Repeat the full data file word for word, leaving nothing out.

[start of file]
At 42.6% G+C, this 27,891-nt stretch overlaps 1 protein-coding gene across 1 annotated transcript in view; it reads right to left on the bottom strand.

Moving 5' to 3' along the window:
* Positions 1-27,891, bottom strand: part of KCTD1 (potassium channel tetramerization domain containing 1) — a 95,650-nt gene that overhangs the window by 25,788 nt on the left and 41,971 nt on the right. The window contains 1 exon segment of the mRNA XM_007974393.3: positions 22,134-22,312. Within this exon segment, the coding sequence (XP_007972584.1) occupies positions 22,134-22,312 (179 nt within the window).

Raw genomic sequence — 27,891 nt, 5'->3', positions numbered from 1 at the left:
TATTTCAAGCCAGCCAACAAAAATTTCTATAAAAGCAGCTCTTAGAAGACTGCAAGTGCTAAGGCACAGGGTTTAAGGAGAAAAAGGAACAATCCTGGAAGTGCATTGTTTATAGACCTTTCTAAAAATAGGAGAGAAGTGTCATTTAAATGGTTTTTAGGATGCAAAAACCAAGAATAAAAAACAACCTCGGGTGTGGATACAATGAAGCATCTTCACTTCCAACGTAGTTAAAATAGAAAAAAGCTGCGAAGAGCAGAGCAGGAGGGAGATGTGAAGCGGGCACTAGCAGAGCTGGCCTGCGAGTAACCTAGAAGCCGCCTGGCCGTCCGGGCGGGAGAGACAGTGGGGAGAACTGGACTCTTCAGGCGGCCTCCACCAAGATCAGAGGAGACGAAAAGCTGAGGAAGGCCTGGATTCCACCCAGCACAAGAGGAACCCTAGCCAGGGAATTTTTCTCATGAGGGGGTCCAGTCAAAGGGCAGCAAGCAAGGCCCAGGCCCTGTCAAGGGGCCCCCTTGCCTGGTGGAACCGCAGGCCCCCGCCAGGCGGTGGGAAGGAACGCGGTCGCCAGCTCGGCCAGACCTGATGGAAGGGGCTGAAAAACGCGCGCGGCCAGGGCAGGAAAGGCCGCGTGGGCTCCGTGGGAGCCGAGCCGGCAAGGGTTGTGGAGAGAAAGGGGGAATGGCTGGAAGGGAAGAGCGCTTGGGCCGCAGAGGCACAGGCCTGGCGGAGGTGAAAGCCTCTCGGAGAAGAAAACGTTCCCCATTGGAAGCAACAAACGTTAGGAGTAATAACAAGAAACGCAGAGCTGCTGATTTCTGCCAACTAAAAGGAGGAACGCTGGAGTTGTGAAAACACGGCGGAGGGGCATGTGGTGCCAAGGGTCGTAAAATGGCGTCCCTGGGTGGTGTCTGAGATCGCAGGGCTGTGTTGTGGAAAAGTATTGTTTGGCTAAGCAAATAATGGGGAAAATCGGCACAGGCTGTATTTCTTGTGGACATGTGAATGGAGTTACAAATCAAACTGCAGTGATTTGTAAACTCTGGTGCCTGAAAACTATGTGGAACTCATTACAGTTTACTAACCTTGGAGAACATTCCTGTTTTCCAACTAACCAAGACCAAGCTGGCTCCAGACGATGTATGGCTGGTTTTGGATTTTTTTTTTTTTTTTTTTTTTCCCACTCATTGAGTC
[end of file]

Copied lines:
At 42.6% G+C, this 27,891-nt stretch overlaps 1 protein-coding gene across 1 annotated transcript in view; it reads right to left on the bottom strand.

Moving 5' to 3' along the window:
* Positions 1-27,891, bottom strand: part of KCTD1 (potassium channel tetramerization domain containing 1) — a 95,650-nt gene that overhangs the window by 25,788 nt on the left and 41,971 nt on the right. The window contains 1 exon segment of the mRNA XM_007974393.3: positions 22,134-22,312. Within this exon segment, the coding sequence (XP_007972584.1) occupies positions 22,134-22,312 (179 nt within the window).

Raw genomic sequence — 27,891 nt, 5'->3', positions numbered from 1 at the left:
TATTTCAAGCCAGCCAACAAAAATTTCTATAAAAGCAGCTCTTAGAAGACTGCAAGTGCTAAGGCACAGGGTTTAAGGAGAAAAAGGAACAATCCTGGAAGTGCATTGTTTATAGACCTTTCTAAAAATAGGAGAGAAGTGTCATTTAAATGGTTTTTAGGATGCAAAAACCAAGAATAAAAAACAACCTCGGGTGTGGATACAATGAAGCATCTTCACTTCCAACGTAGTTAAAATAGAAAAAAGCTGCGAAGAGCAGAGCAGGAGGGAGATGTGAAGCGGGCACTAGCAGAGCTGGCCTGCGAGTAACCTAGAAGCCGCCTGGCCGTCCGGGCGGGAGAGACAGTGGGGAGAACTGGACTCTTCAGGCGGCCTCCACCAAGATCAGAGGAGACGAAAAGCTGAGGAAGGCCTGGATTCCACCCAGCACAAGAGGAACCCTAGCCAGGGAATTTTTCTCATGAGGGGGTCCAGTCAAAGGGCAGCAAGCAAGGCCCAGGCCCTGTCAAGGGGCCCCCTTGCCTGGTGGAACCGCAGGCCCCCGCCAGGCGGTGGGAAGGAACGCGGTCGCCAGCTCGGCCAGACCTGATGGAAGGGGCTGAAAAACGCGCGCGGCCAGGGCAGGAAAGGCCGCGTGGGCTCCGTGGGAGCCGAGCCGGCAAGGGTTGTGGAGAGAAAGGGGGAATGGCTGGAAGGGAAGAGCGCTTGGGCCGCAGAGGCACAGGCCTGGCGGAGGTGAAAGCCTCTCGGAGAAGAAAACGTTCCCCATTGGAAGCAACAAACGTTAGGAGTAATAACAAGAAACGCAGAGCTGCTGATTTCTGCCAACTAAAAGGAGGAACGCTGGAGTTGTGAAAACACGGCGGAGGGGCATGTGGTGCCAAGGGTCGTAAAATGGCGTCCCTGGGTGGTGTCTGAGATCGCAGGGCTGTGTTGTGGAAAAGTATTGTTTGGCTAAGCAAATAATGGGGAAAATCGGCACAGGCTGTATTTCTTGTGGACATGTGAATGGAGTTACAAATCAAACTGCAGTGATTTGTAAACTCTGGTGCCTGAAAACTATGTGGAACTCATTACAGTTTACTAACCTTGGAGAACATTCCTGTTTTCCAACTAACCAAGACCAAGCTGGCTCCAGACGATGTATGGCTGGTTTTGGATTTTTTTTTTTTTTTTTTTTTTCCCACTCATTGAGTC